So you can have your knee-high, high-heeled, ersatz riding boots for winter wear and may the winter gods smile on you, protecting you from the potential harm to which your silly footwear exposes you.
Jack and I got out together a few times yesterday. Aussies have important things to do outdoors and I can’t resist some personal connection with weather. I make an exception for thunder and lightening storms. A bit too much of a survivalist for that kind of escapade.
It is Saturday morning, just short of 24 hours into Jonas. We still have power so life is good, but so as to not tick off the weather gods … I know we will lose power sometime today. The wind is rising and trees will fall. We are prepared to carry on.Devices are charged as are the backup chargers. I just hope the creamy chicken stew finishes in the slow cooker before we loose power. Not to worry. If necessary I can continue cooking it on the Coleman stove, but one must have goals.
We will not starve. The chili went great with the guacamole I made yesterday and we never cut into the pan-grilled London Broil. The beef and sliced ham can be eaten as is and the chili, etc., can be simply reheated.
I am cooking less today. Will nap more as my friend Cynthia suggested, write the Moore PTO Newsletter, work on the 7600advocates.wordpress.com blog, and read. I am reading ‘Book One: Flight of the Vessel’by a fellow tweep, @RobertCStoreyJr and ‘The Road to Little Dribbling’ by Bill Bryson. Quite a contrast. If I lose power the writing will be challenged but the napping and reading of ebooks will continue unchallenged.
After a week of alarming predictions Storm Jonas arrived in my little patch of Prince George, Virginia about thirty minutes ago. I am glad. The anticipation was raising my anxiety and possibly my blood pressure considerably. I didn’t know until last night that this storm had been dubbed, Jonas.
I am not sure when we started naming storms, other than hurricanes, but it adds a personal connection between the machinations of weather and the reactive planning of humans. My memories of Isabel and Irene, both hurricanes, are vivid as we were without power for about a week in both cases. The ice storm of 1998 is just as vivid with loss of power for a week, but we were not naming non-hurricane storms at that time so I don’t have a human’s name to link to my memories of misery. So, if The Weather Channel came up with the idea of naming storms, I am glad of it.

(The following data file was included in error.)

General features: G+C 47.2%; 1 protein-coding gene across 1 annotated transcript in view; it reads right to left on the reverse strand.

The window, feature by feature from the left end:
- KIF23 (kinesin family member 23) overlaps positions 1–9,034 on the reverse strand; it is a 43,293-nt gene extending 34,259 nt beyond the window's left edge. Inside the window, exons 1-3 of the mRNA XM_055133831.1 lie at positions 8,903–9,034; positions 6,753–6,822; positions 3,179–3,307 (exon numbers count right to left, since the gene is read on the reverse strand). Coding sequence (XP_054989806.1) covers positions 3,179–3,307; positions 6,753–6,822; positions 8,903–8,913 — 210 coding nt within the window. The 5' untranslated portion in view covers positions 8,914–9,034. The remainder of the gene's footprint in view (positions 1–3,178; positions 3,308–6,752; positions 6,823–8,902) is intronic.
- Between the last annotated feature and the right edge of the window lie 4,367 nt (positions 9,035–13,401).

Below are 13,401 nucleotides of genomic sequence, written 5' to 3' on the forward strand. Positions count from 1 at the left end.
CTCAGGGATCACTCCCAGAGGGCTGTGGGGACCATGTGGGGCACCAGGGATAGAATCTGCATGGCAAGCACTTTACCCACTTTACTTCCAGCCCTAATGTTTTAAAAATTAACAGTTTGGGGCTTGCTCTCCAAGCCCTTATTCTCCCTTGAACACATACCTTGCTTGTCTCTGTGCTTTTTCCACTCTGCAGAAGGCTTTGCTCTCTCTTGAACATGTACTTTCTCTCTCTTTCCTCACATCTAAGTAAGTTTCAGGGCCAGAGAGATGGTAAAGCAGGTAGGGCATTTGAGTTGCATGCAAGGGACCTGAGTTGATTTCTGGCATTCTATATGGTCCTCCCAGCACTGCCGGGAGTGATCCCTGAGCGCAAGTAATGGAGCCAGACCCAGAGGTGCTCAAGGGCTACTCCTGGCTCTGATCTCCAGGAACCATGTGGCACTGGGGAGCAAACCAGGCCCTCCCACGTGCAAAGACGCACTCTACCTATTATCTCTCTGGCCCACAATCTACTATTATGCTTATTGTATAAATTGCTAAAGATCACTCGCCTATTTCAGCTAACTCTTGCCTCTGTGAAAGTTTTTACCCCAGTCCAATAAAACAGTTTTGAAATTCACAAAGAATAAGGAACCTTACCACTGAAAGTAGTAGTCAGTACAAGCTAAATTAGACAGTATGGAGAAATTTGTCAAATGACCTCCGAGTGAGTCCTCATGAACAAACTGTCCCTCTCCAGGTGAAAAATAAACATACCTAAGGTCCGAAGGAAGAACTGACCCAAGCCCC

As I write this at 10:30 on Friday morning, I am wondering if Jonas will visit upon us another week of no electricity after the freezing rain and heavy wind arrive during the evening and early morning hours.
While I wait I am cooking, reading, tidying, blogging, and continuing my meager preparations for the storm. Chili is cooking, chicken thighs are about to go in the slow cooker, and later a London Broil (thick flank steak) will get cooked in my large cast iron skillet on top of the stove. With my Coleman stove I can reheat food, make coffee, and wash dishes … so we will not starve. Take that Jonas.
Libre is the new WordPress Theme I am adopting for my Xena blog, jettisoning Chateau.
The change is the result of one of my assignments as a participant in WordPress’ Blogging 101 program. Each day during the week participants receive a daily assignment to guide them through the various content and programmatic options available as wordpressers.
I ‘dropped out’ of Blogging 101 once before and I think it was a result of this very assignment. I had stumbled through setting up my blog a few years before and was fearful of making any changes to the look and feel of the page. So this time, upon the advice of our blog tutors, I set up a dummy blog and used it to try on various Themes. They suggested trying on no more than 10 (there are probably hundreds available) so that I wouldn’t get lost. I made it to 6 and fritzed out.
I did learn a few things about myself and my interests … I am partial to a more text oriented display with only occasional images … I am also partial to a serif type face, but not too much serif … and I like simplicity in the layout without too many independent places for the eye to drop.
What am I not sure about … everything.
Notice this entire blog is not about content, but about style?